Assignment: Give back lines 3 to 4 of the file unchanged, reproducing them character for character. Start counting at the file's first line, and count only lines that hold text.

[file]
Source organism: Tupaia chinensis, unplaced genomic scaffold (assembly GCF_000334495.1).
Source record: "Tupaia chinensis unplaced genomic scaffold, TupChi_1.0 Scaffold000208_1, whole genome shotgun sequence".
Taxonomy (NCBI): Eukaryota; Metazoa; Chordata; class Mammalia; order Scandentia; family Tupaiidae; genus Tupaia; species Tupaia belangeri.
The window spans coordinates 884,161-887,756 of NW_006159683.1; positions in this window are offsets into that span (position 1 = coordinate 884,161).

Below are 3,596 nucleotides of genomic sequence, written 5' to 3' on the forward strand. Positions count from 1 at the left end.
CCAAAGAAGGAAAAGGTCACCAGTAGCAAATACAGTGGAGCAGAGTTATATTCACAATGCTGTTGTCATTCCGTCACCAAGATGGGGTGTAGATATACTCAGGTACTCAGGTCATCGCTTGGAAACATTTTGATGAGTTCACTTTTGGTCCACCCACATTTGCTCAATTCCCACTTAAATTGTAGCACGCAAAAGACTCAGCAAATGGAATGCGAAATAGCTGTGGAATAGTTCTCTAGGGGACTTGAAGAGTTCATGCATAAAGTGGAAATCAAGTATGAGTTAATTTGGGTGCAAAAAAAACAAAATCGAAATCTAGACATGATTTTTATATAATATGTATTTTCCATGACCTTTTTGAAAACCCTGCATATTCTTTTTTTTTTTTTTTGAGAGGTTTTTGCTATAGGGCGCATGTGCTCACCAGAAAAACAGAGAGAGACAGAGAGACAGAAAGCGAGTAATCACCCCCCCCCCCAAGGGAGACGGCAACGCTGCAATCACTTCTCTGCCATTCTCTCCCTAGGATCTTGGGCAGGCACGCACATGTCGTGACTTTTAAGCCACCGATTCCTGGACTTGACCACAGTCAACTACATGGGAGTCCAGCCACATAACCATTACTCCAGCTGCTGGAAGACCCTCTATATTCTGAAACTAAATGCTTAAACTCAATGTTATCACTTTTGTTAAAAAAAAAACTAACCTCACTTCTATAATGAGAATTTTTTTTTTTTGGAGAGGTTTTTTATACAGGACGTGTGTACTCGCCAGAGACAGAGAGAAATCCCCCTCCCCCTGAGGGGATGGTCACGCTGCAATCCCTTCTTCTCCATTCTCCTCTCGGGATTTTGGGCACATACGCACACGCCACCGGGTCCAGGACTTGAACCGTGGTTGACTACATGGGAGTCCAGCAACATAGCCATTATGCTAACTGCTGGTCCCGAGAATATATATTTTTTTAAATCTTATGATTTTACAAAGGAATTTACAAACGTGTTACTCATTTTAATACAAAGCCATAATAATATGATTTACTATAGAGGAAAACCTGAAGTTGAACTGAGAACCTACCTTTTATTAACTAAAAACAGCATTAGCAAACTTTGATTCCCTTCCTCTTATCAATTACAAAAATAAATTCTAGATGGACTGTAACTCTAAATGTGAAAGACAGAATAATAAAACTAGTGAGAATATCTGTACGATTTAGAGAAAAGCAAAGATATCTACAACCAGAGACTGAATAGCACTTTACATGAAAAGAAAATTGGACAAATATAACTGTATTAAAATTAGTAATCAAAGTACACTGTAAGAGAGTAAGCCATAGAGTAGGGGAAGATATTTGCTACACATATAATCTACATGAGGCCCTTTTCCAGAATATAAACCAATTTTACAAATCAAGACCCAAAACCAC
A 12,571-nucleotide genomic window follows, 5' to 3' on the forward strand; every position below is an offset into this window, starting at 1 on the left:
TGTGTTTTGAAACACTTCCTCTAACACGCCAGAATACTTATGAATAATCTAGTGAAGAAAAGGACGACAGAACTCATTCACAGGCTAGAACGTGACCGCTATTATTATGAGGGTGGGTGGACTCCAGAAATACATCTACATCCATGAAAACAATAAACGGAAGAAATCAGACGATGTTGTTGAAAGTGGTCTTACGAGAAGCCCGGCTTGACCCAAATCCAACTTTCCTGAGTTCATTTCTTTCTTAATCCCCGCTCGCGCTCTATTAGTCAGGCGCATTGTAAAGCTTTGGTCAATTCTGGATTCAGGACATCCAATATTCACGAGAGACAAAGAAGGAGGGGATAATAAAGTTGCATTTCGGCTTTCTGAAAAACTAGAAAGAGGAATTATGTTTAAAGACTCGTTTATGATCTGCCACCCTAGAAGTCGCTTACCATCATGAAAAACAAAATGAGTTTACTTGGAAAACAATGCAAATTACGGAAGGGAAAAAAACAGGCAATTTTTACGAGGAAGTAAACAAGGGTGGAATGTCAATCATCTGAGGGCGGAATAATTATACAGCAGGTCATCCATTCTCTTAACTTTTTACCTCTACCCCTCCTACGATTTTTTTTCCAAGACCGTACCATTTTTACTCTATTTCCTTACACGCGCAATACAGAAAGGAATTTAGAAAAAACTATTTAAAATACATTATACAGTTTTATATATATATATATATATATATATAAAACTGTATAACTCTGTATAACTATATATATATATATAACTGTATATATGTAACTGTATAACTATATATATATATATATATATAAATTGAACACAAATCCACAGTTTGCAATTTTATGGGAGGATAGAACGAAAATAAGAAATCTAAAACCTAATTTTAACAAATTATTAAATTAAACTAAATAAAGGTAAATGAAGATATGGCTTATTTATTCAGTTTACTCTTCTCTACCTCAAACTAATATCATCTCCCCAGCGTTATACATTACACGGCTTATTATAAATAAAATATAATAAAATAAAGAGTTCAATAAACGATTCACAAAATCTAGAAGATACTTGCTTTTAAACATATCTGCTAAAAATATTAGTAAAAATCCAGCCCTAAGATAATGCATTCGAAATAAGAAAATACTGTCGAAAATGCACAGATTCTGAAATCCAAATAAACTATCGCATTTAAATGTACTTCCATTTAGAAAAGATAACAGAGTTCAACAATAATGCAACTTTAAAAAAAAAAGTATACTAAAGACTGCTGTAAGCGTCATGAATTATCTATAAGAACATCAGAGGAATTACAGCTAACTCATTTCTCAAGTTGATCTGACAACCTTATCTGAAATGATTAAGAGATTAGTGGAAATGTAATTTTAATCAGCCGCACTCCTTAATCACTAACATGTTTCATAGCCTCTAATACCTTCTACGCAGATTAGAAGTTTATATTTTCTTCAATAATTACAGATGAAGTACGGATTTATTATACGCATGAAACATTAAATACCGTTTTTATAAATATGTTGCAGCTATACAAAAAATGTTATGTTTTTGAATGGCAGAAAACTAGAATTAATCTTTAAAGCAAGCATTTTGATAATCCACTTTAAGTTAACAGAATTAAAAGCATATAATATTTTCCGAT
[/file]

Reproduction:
Taxonomy (NCBI): Eukaryota; Metazoa; Chordata; class Mammalia; order Scandentia; family Tupaiidae; genus Tupaia; species Tupaia belangeri.
The window spans coordinates 884,161-887,756 of NW_006159683.1; positions in this window are offsets into that span (position 1 = coordinate 884,161).